Question: I have seen the title of Vicar General and Chancellor used in our Catholic newspaper. Who are they and what do they do?
Answer: A bishop is in charge of a diocese and appoints people to help with its administration. Two of those positions are the vicar general and the chancellor. Both play a role in the life of a diocese, despite the many jokes priests may tell at their expense! A chancellor is the archivist of a diocese, charged with task of keeping the records of the diocese. Often a bishop may add other responsibilities, and the chancellor may end up being like the executive director of the diocesan office. The chancellor does not need to be a priest.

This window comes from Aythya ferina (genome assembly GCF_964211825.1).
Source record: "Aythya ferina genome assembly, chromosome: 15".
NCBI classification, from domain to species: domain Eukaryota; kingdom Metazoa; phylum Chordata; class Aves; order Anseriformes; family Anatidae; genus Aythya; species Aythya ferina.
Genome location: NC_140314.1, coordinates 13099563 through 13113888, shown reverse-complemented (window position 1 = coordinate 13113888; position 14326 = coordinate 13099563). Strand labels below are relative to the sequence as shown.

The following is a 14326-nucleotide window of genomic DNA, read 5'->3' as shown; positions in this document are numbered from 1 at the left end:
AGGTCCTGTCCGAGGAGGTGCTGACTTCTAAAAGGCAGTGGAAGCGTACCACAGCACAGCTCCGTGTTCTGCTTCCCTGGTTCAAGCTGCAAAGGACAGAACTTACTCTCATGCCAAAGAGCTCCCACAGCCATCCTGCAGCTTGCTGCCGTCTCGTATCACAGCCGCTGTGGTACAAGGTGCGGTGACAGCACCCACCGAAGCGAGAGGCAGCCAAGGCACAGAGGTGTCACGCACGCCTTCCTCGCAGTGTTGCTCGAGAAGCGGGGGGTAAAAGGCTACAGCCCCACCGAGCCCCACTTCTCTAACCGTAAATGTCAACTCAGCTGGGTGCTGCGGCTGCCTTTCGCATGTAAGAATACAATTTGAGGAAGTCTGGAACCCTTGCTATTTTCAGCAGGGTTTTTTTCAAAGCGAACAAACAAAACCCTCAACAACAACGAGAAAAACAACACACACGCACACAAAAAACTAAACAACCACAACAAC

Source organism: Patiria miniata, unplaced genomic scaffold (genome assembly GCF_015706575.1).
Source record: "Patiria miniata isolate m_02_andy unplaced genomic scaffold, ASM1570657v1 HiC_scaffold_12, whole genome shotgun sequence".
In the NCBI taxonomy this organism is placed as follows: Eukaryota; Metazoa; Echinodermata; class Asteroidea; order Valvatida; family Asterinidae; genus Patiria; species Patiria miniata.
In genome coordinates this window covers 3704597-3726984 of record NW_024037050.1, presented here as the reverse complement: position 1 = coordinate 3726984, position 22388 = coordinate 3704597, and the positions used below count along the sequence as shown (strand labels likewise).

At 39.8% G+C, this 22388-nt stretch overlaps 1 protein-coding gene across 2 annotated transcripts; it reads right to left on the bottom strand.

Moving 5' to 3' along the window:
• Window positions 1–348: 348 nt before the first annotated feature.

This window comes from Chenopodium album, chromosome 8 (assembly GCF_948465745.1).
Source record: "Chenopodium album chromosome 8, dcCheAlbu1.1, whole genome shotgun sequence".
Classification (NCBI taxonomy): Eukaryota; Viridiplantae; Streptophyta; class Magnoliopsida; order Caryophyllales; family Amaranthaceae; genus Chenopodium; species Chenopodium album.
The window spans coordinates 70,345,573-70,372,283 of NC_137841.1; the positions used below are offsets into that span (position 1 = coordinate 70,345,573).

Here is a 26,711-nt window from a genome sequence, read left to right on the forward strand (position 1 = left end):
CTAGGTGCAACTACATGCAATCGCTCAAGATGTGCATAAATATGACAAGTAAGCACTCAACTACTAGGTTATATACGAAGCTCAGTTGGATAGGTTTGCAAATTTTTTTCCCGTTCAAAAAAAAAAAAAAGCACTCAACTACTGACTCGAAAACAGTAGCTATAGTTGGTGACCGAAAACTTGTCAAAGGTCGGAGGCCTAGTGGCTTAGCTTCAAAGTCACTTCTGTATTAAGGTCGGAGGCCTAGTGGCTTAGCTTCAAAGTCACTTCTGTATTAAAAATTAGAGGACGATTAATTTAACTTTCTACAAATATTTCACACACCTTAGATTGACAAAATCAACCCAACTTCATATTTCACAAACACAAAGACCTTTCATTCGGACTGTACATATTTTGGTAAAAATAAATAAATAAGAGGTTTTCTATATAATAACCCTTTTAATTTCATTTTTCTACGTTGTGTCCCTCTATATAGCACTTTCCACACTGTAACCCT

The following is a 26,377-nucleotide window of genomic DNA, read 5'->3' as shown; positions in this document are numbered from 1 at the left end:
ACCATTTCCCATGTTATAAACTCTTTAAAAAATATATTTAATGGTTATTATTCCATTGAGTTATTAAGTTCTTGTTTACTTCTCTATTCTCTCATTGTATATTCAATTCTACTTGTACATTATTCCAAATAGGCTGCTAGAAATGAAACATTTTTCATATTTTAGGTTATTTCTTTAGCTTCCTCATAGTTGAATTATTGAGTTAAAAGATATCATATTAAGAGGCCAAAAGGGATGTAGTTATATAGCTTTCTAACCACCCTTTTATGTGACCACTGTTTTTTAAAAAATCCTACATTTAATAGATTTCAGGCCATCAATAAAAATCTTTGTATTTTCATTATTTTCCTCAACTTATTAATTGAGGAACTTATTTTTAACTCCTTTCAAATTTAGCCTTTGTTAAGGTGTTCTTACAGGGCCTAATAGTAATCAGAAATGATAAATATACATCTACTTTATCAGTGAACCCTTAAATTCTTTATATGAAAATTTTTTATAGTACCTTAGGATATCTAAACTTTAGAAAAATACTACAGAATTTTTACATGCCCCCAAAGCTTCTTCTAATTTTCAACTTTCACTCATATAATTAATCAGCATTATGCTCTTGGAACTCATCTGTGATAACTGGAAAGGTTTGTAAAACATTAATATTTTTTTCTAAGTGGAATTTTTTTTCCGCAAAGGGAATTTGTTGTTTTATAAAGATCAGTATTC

The vicar general is a priest, appointed by the bishop and acts in the name of the bishop in administering the diocese. He has an advanced degree in canon law or theology. He also has executive authority within the diocese. This means that he is involved in the day-to-day pastoral and temporal administration of the diocese. Canon law does not allow a bishop to appoint a relative to the position, nor the priest in charge of the Sacrament of Penance. In both cases, the purpose of the law is to avoid conflicts of interest.